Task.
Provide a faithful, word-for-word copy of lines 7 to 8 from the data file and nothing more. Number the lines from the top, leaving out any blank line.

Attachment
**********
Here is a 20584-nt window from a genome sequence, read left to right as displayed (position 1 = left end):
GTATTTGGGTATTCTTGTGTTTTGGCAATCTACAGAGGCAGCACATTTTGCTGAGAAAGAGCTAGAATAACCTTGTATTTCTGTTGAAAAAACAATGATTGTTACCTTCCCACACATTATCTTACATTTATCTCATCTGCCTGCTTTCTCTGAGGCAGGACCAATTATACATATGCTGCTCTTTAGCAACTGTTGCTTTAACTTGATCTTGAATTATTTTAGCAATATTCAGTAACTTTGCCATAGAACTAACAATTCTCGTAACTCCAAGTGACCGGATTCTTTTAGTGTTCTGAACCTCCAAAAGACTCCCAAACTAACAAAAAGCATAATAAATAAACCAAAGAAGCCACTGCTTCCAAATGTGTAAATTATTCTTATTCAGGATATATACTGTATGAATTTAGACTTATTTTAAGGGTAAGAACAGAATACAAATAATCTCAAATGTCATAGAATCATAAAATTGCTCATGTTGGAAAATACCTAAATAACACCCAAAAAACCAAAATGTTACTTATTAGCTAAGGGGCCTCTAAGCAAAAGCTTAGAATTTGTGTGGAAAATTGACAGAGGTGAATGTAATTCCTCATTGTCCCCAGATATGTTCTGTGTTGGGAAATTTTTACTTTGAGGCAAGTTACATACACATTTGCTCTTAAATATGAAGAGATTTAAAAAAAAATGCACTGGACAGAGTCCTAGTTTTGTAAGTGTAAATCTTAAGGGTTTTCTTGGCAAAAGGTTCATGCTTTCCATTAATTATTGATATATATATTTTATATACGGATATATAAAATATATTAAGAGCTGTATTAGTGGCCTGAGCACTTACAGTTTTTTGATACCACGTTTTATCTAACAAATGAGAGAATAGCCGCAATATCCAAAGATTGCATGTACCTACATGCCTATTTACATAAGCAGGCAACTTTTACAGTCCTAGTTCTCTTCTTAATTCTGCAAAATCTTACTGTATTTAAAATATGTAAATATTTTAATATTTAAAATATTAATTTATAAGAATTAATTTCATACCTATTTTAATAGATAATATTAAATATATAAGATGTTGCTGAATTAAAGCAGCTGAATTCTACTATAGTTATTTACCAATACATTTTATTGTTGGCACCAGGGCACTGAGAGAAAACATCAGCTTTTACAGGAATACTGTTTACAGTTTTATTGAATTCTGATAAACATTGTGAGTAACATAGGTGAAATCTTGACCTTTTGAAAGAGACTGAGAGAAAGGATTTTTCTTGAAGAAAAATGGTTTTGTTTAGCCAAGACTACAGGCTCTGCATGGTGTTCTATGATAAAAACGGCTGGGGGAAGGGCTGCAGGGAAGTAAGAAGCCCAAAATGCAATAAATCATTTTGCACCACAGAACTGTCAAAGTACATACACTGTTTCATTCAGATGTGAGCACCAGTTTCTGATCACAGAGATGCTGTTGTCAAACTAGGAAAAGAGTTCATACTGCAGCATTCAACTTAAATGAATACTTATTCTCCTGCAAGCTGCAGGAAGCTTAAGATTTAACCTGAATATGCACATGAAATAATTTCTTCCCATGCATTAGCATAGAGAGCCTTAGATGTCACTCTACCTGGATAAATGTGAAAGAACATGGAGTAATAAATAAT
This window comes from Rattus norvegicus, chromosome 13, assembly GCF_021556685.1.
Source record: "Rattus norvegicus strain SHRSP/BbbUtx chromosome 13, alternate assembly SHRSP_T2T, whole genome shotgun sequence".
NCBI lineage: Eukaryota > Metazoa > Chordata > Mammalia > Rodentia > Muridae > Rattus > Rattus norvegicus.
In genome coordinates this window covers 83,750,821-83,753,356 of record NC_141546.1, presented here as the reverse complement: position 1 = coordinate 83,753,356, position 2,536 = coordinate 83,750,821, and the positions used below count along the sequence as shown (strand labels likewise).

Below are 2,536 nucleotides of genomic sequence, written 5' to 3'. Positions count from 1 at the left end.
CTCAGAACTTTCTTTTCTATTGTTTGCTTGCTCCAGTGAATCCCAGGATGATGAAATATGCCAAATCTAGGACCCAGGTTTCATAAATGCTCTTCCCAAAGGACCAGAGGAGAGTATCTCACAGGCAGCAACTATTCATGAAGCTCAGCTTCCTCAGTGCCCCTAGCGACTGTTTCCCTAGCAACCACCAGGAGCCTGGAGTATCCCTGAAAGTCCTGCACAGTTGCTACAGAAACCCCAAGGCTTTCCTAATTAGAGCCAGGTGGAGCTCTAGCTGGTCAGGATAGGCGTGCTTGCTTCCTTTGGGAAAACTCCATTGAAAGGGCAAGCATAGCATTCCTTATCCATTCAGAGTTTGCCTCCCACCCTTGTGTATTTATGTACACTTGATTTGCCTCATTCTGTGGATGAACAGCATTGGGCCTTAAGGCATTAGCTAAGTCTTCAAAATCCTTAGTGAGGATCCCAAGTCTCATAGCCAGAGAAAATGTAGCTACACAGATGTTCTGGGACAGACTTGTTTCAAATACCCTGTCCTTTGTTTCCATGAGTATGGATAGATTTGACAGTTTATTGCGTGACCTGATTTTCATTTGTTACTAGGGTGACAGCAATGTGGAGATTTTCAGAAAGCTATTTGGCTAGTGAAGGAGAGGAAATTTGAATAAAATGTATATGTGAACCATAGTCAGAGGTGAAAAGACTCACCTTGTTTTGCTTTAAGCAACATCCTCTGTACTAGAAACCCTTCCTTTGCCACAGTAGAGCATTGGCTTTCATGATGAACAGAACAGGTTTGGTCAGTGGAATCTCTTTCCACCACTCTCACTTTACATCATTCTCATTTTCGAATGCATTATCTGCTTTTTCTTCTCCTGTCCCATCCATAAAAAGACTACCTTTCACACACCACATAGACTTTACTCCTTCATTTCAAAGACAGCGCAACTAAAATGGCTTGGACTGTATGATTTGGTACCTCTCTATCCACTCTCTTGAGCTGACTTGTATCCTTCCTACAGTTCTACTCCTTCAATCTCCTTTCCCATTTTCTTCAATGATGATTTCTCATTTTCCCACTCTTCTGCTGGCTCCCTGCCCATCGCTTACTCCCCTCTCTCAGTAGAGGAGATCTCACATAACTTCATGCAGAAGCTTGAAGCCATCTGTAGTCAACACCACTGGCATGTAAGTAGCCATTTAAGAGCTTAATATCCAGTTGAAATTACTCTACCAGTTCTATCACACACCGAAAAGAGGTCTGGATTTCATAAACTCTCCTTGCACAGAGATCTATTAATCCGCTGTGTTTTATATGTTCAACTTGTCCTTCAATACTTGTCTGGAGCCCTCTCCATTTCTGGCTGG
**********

Below are 2,536 nucleotides of genomic sequence, written 5' to 3'. Positions count from 1 at the left end.
CTCAGAACTTTCTTTTCTATTGTTTGCTTGCTCCAGTGAATCCCAGGATGATGAAATATGCCAAATCTAGGACCCAGGTTTCATAAATGCTCTTCCCAAAGGACCAGAGGAGAGTATCTCACAGGCAGCAACTATTCATGAAGCTCAGCTTCCTCAGTGCCCCTAGCGACTGTTTCCCTAGCAACCACCAGGAGCCTGGAGTATCCCTGAAAGTCCTGCACAGTTGCTACAGAAACCCCAAGGCTTTCCTAATTAGAGCCAGGTGGAGCTCTAGCTGGTCAGGATAGGCGTGCTTGCTTCCTTTGGGAAAACTCCATTGAAAGGGCAAGCATAGCATTCCTTATCCATTCAGAGTTTGCCTCCCACCCTTGTGTATTTATGTACACTTGATTTGCCTCATTCTGTGGATGAACAGCATTGGGCCTTAAGGCATTAGCTAAGTCTTCAAAATCCTTAGTGAGGATCCCAAGTCTCATAGCCAGAGAAAATGTAGCTACACAGATGTTCTGGGACAGACTTGTTTCAAATACCCTGTCCTTTGTTTCCATGAGTATGGATAGATTTGACAGTTTATTGCGTGACCTGATTTTCATTTGTTACTAGGGTGACAGCAATGTGGAGATTTTCAGAAAGCTATTTGGCTAGTGAAGGAGAGGAAATTTGAATAAAATGTATATGTGAACCATAGTCAGAGGTGAAAAGACTCACCTTGTTTTGCTTTAAGCAACATCCTCTGTACTAGAAACCCTTCCTTTGCCACAGTAGAGCATTGGCTTTCATGATGAACAGAACAGGTTTGGTCAGTGGAATCTCTTTCCACCACTCTCACTTTACATCATTCTCATTTTCGAATGCATTATCTGCTTTTTCTTCTCCTGTCCCATCCATAAAAAGACTACCTTTCACACACCACATAGACTTTACTCCTTCATTTCAAAGACAGCGCAACTAAAATGGCTTGGACTGTATGATTTGGTACCTCTCTATCCACTCTCTTGAGCTGACTTGTATCCTTCCTACAGTTCTACTCCTTCAATCTCCTTTCCCATTTTCTTCAATGATGATTTCTCATTTTCCCACTCTTCTGCTGGCTCCCTGCCCATCGCTTACTCCCCTCTCTCAGTAGAGGAGATCTCACATAACTTCATGCAGAAGCTTGAAGCCATCTGTAGTCAACACCACTGGCATGTAAGTAGCCATTTAAGAGCTTAATATCCAGTTGAAATTACTCTACCAGTTCTATCACACACCGAAAAGAGGTCTGGATTTCATAAACTCTCCTTGCACAGAGATCTATTAATCCGCTGTGTTTTATATGTTCAACTTGTCCTTCAATACTTGTCTGGAGCCCTCTCCATTTCTGGCTGG